Editor’s Choice: Jury Awards Edition
- Man shot at an Elks Lodge wins $12 million
A Kentucky jury awarded $12 million to a man who was shot in the neck at an Elks Lodge.
In 2006, Samuel George was a 26 year-old fan of rapper Pastor Troy, also known as Micah Levar Troy. George traveled with a group of friends from his home in Alabama to Kentucky in order to see the rapper perform live at an Elks Lodge.
After the concert wound up, around 3 a.m., shooting broke out outside the Lodge involving at least one gunman, three weapons and 20 bullets. George was found by police on the ground, shot in the neck. Three others, including shooter Gary McClain Jr. were also taken to the hospital for injuries.
George sued the shooter, the rapper and the Elks Lodge.
None of the accused responded to the lawsuit or showed up at trial, leading to a default judgment ruling that they were at fault. The jury’s only job was to decide how much money to award George.
By the time of trial, McClain had been convicted of assault in the incident and had served two years in prison.
At trial, George’s attorney, Raymond S. Bogucki, presented evidence of George’s injuries and lost income. An orthopedic expert testified about George’s medical condition and George’s mother, Gladys, also testified in the one-day trial.
The jury awarded George a total of $12 million, including $9 million in medical services and future harm from his injuries, $1 million for physical and mental pain and suffering, $1 million for medical costs and $1 million for lost past and future wages.
A gun store owner who was arrested in 2008 for operating an illegal gun range won a federal jury verdict of $5 million against a Long Island county for loss of business revenue.
In 2007, Martin Tretola and his business T&T Gunnery was arrested by Nassau county police, who accused him of running an illegal makeshift gun range inside his store near an active gas line. The charges were later dropped, but Tretola claimed the arrest put him out of business until his licenses were reinstated a year later, and cost him $1 million in lost handgun sales.
Tretola’s lawsuit against the county claimed his arrest was orchestrated as a vendetta by officer Erik Faltings in the licensing department. According to Tretola, the officer had asked him to hand over some weapons to the officer’s personal friend, but Tretola refused because he didn’t think it was legal.
Police raided Tretola’s business and arrested him for reckless endangerment in having a gun range in his store, an overdue fire inspection and for not keeping records of second-hand gun sales, according to Steven J. Harfenist, Tretola’s lawyer.
Harfenist said the police officer had a grudge against his client.
“[The police officer] was trying to do somebody a favor and Marty didn’t go along with it. He came down with the dogs of war,” Harfenist said of Officer Faltings.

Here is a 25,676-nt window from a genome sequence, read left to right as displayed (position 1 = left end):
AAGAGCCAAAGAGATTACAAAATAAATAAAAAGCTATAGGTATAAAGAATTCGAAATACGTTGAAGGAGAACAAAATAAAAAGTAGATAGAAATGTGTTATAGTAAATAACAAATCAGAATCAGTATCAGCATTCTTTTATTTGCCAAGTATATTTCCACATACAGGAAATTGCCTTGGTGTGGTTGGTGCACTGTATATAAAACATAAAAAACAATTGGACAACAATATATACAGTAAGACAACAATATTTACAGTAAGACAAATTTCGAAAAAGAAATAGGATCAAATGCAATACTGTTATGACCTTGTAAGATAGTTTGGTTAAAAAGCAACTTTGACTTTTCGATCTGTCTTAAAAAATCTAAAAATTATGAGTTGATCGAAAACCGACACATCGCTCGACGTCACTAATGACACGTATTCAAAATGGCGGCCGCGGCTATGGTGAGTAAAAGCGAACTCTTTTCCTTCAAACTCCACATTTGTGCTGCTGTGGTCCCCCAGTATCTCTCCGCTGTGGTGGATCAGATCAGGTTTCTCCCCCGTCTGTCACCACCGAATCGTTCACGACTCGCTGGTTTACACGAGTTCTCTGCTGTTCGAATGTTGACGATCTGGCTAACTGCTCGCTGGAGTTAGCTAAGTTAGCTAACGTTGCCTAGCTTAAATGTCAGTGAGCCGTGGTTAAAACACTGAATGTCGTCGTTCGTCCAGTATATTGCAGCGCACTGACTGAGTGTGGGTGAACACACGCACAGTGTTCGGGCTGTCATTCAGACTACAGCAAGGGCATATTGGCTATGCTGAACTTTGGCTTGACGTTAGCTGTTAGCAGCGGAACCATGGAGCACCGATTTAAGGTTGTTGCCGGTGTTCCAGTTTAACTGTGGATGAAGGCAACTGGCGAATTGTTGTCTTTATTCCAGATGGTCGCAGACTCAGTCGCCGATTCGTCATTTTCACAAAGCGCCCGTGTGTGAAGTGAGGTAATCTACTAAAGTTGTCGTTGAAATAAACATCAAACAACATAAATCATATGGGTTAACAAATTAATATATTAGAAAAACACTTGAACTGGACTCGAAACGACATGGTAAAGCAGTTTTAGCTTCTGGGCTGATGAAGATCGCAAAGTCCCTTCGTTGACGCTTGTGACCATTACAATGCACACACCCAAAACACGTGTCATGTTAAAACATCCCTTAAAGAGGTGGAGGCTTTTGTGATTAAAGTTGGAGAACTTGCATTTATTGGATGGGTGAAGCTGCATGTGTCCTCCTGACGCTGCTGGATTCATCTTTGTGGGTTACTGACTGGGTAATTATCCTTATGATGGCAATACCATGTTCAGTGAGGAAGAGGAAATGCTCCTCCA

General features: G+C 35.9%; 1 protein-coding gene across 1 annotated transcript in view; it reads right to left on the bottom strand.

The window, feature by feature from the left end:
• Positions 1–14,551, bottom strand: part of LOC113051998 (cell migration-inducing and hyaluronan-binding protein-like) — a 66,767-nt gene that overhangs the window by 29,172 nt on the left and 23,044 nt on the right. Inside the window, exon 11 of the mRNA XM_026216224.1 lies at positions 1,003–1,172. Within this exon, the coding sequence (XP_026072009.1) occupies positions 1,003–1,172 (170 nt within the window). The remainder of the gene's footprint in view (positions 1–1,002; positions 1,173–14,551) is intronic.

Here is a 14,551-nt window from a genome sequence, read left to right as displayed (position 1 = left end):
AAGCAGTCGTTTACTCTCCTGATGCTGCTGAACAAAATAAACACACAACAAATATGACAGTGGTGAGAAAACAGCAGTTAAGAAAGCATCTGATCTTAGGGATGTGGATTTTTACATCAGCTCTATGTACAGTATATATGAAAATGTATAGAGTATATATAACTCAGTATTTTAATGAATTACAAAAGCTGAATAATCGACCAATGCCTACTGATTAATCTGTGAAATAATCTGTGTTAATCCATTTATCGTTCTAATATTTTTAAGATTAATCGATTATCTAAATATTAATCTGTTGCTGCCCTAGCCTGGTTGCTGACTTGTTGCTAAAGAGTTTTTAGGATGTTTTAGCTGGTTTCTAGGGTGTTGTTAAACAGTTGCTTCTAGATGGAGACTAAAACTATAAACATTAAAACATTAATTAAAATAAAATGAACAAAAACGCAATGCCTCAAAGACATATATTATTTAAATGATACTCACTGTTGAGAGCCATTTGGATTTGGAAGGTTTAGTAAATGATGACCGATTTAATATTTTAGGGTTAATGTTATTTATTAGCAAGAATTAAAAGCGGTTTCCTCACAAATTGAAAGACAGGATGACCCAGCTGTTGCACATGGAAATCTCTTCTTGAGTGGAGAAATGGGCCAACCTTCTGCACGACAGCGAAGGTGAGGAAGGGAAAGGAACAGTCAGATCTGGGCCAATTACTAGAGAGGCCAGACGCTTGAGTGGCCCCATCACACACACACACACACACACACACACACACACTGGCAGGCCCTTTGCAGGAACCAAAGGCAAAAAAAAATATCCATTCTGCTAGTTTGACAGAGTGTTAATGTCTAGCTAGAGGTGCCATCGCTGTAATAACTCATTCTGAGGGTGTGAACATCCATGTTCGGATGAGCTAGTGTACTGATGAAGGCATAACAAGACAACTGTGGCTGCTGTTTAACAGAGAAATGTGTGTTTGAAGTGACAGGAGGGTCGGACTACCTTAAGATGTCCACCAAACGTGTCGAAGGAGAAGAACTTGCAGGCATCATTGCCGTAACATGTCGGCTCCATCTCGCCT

In the federal trial, Harfenist argued that his client’s arrest was not justified because he had a trap box — a safety device that discharges bullets from guns for test purposes.
“There was no reason to arrest him. He didn’t have any firing range,” Harfenist said.
After the jury awarded Tretola $3 million in compensatory damages and $2 million in punitive damages, Tretola said although he was happy with the verdict, “it doesn’t seem like a lot after what they did to us.”
He added that he expects to win another civil lawsuit he has filed against the county for a 2011 arrest of his son Thomas in an undercover sting against his business.
A Cape Girardeau, Mo., jury awarded $1 million to the children of a 23-year-old father who was shot dead by police.
In 2008, a caller from an apartment complex phoned the “fugitive unit” of the Missouri Department of Corrections to inform them that Zachary Snyder was wanted for a parole violation.
An investigator, Steve Julian, went to the apartment complex looking for Snyder in the parking lot and pulled his gun out as he approached Snyder. According to witnesses, Snyder did not resist at first but then turned and ran away. The investigator admitted he shot Snyder in the back even though at the time he told officers, “I thought he had either pulled something out of where his pants were or his shirt. I thought he was going to actually attack me.”
Julian was acquitted of involuntary manslaughter in Snyder’s killing.
In a civil suit for damages, the family’s attorney, Daniel T. Moore, argued the corrections officer violated the rules of safety and did not need to use force to arrest Snyder.
After deliberating for 5 hours, a jury awarded Snyder’s children $1 million for wrongful death, excessive force and civil rights violations in their father’s death.
A family who won a $3.6 million jury award against their city for canceling plans for a new Walmart store will not collect the award yet. An appeals court overturned the verdict and ordered a new trial.
In 2005, Ronald E. Loesel tried to bring a Walmart to his Michigan town and had inked an agreement to sell his 37-acre family property to the retail giant for $4 million. When the city council re-zoned the land, Walmart withdrew its planned store, and Loesel sued the city.
A federal jury ordered the city of Frankenmuth, Mich., to pay Loesel, his brother and brother-in-law $3.5 million for discriminating against them by passing an ordinance that limited buildings in the area to no larger than 65,000 square feet — too small for the oversized Walmart, which quickly withdrew its deal.
Loesel’s attorney, Andrew Kochanowski, said he will have no trouble trying the
case again and convincing a second jury that the city had no rational basis for its decision because it approved a mall and a Christmas Wonderland store.
“The facts haven’t gotten any better for the city,” Kochanowski said. “The evidence we unearthed…pointed to a systematic desire to change the rules to push out Walmart…I expect the exact same verdict [in a second trial].”